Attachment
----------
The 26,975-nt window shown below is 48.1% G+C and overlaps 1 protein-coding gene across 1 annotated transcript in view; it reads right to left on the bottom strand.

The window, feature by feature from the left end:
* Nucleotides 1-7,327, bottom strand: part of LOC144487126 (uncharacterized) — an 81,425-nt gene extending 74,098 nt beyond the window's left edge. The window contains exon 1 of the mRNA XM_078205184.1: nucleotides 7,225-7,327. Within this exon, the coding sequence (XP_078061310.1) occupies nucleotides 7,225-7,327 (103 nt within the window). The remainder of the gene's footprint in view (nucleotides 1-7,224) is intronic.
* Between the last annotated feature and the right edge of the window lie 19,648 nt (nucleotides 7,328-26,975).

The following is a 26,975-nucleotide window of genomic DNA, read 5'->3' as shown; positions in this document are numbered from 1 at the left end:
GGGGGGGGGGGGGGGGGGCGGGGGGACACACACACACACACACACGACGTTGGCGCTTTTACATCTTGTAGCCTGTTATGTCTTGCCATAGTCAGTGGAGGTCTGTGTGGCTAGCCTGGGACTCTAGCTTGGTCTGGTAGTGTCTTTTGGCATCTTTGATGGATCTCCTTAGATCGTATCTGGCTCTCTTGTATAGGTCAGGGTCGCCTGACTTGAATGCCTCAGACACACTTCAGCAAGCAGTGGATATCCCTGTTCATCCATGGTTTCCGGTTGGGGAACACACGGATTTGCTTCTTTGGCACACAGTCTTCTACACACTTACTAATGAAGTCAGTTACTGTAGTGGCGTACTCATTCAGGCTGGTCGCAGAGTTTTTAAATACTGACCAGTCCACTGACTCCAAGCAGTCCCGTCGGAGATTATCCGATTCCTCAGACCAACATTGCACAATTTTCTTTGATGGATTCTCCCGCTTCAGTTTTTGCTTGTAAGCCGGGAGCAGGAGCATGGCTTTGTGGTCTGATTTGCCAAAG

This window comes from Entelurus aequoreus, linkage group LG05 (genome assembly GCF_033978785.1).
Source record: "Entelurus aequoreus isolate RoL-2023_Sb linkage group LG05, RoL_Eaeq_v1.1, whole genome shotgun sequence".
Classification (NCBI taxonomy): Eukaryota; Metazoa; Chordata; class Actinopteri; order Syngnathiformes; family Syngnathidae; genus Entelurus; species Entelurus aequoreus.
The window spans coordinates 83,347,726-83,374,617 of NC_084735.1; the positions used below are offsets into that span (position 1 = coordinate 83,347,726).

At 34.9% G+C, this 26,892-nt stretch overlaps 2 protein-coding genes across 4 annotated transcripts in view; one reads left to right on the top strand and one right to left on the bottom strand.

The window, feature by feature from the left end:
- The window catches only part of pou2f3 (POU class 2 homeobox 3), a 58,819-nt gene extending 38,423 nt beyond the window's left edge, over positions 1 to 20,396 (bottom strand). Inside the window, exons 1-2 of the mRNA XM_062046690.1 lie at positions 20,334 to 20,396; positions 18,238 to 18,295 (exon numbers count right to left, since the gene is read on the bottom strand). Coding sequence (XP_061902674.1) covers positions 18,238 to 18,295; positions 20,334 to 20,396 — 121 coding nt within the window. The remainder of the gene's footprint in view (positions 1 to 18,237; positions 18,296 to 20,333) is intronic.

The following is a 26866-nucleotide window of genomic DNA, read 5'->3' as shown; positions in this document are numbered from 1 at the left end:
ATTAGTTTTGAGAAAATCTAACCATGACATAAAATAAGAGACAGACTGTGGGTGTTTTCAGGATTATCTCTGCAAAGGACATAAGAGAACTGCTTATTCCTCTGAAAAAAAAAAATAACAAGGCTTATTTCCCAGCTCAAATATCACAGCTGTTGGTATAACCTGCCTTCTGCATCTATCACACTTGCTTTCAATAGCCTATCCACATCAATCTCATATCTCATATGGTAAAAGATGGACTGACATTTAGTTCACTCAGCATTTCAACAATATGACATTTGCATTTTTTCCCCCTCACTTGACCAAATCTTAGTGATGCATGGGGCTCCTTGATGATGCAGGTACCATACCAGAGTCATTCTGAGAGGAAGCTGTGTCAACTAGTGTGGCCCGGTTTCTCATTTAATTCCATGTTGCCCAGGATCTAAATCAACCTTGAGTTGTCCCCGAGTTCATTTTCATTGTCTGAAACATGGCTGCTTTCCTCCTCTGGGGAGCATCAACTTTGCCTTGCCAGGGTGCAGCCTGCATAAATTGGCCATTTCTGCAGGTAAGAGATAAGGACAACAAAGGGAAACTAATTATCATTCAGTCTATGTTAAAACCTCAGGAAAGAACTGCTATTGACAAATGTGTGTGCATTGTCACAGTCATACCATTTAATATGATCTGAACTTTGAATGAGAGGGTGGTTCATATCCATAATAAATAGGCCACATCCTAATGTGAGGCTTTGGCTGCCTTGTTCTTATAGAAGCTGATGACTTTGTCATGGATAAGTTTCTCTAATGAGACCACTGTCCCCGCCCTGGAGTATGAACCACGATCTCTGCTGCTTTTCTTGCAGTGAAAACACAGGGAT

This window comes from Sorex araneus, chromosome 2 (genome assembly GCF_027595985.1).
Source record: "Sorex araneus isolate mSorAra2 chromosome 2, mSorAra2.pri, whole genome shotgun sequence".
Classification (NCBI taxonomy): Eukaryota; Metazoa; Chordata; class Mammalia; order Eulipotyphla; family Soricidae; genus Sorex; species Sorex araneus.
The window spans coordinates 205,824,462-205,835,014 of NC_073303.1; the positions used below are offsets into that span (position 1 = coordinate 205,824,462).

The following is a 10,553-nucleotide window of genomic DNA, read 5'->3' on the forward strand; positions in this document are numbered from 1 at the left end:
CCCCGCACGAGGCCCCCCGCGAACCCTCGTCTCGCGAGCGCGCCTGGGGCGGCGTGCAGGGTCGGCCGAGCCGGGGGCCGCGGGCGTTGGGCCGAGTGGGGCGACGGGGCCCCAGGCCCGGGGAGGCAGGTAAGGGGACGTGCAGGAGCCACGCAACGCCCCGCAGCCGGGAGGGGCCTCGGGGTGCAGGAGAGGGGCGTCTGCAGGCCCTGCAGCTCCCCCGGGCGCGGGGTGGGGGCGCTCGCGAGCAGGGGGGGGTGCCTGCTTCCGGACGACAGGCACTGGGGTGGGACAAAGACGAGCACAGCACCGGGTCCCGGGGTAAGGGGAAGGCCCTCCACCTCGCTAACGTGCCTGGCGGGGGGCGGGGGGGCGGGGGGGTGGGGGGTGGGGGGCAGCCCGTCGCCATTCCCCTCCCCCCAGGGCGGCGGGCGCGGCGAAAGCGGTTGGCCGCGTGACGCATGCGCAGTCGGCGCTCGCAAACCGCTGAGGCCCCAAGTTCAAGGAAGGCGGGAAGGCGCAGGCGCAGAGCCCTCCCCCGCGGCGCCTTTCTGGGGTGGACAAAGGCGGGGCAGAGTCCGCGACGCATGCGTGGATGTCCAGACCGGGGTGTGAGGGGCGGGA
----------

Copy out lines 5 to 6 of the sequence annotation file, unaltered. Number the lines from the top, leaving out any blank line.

The following is a 26,975-nucleotide window of genomic DNA, read 5'->3' as shown; positions in this document are numbered from 1 at the left end:
GGGGGGGGGGGGGGGGGGCGGGGGGACACACACACACACACACACGACGTTGGCGCTTTTACATCTTGTAGCCTGTTATGTCTTGCCATAGTCAGTGGAGGTCTGTGTGGCTAGCCTGGGACTCTAGCTTGGTCTGGTAGTGTCTTTTGGCATCTTTGATGGATCTCCTTAGATCGTATCTGGCTCTCTTGTATAGGTCAGGGTCGCCTGACTTGAATGCCTCAGACACACTTCAGCAAGCAGTGGATATCCCTGTTCATCCATGGTTTCCGGTTGGGGAACACACGGATTTGCTTCTTTGGCACACAGTCTTCTACACACTTACTAATGAAGTCAGTTACTGTAGTGGCGTACTCATTCAGGCTGGTCGCAGAGTTTTTAAATACTGACCAGTCCACTGACTCCAAGCAGTCCCGTCGGAGATTATCCGATTCCTCAGACCAACATTGCACAATTTTCTTTGATGGATTCTCCCGCTTCAGTTTTTGCTTGTAAGCCGGGAGCAGGAGCATGGCTTTGTGGTCTGATTTGCCAAAG